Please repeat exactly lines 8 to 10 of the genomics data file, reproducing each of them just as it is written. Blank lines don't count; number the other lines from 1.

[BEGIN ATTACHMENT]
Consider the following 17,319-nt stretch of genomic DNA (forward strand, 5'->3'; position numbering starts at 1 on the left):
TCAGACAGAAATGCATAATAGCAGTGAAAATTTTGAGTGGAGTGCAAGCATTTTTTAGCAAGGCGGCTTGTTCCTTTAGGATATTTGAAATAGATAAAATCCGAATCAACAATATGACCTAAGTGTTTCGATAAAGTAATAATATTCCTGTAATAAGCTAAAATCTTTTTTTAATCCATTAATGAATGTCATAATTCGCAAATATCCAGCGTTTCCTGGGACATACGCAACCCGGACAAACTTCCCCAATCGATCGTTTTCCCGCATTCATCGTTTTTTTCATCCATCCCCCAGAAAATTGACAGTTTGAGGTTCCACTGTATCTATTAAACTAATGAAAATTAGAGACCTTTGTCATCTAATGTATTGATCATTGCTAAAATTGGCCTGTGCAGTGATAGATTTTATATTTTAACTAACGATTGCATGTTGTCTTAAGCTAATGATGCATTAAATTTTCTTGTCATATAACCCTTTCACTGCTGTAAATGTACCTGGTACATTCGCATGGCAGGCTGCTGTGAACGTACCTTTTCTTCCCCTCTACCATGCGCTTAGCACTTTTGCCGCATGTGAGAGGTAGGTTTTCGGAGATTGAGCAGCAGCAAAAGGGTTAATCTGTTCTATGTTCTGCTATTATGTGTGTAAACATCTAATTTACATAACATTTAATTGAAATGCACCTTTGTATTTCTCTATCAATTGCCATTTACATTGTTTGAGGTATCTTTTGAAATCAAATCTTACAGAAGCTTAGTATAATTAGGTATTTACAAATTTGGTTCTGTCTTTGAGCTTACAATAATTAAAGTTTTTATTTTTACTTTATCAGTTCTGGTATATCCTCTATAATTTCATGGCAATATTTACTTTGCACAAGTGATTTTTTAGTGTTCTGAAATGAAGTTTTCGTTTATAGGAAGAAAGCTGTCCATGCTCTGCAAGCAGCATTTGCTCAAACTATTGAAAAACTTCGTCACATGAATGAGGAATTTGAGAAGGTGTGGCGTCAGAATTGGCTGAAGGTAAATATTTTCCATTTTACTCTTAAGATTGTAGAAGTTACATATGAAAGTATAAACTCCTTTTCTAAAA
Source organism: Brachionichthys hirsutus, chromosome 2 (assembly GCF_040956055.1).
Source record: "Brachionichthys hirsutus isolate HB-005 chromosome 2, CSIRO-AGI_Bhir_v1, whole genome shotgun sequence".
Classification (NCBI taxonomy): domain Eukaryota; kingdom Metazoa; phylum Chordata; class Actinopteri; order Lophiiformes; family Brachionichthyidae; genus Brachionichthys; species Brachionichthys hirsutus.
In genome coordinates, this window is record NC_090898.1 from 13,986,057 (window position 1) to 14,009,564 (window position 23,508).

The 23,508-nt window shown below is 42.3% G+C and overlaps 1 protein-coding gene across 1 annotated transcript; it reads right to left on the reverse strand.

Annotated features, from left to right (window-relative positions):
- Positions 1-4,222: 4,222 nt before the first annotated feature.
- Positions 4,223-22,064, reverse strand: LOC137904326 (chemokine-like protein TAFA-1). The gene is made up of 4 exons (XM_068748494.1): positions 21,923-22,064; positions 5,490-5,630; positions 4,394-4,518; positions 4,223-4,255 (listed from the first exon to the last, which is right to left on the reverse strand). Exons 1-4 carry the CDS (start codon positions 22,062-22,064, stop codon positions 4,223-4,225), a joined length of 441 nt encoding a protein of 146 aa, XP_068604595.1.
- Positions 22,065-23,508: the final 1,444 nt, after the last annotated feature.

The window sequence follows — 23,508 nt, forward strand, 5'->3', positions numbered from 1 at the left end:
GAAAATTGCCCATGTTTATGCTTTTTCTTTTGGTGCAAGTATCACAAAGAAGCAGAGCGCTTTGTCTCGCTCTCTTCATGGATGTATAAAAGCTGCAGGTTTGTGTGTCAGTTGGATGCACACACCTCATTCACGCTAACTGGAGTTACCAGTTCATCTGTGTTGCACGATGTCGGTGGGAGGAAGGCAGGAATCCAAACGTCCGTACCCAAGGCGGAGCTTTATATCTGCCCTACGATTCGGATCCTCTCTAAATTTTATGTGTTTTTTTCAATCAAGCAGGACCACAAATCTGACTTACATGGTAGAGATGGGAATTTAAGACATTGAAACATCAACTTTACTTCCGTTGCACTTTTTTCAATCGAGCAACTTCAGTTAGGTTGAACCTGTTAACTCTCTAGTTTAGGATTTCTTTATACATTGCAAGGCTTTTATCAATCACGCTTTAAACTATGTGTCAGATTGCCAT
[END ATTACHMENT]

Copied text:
Annotated features, from left to right (window-relative positions):
- Positions 1-4,222: 4,222 nt before the first annotated feature.
- Positions 4,223-22,064, reverse strand: LOC137904326 (chemokine-like protein TAFA-1). The gene is made up of 4 exons (XM_068748494.1): positions 21,923-22,064; positions 5,490-5,630; positions 4,394-4,518; positions 4,223-4,255 (listed from the first exon to the last, which is right to left on the reverse strand). Exons 1-4 carry the CDS (start codon positions 22,062-22,064, stop codon positions 4,223-4,225), a joined length of 441 nt encoding a protein of 146 aa, XP_068604595.1.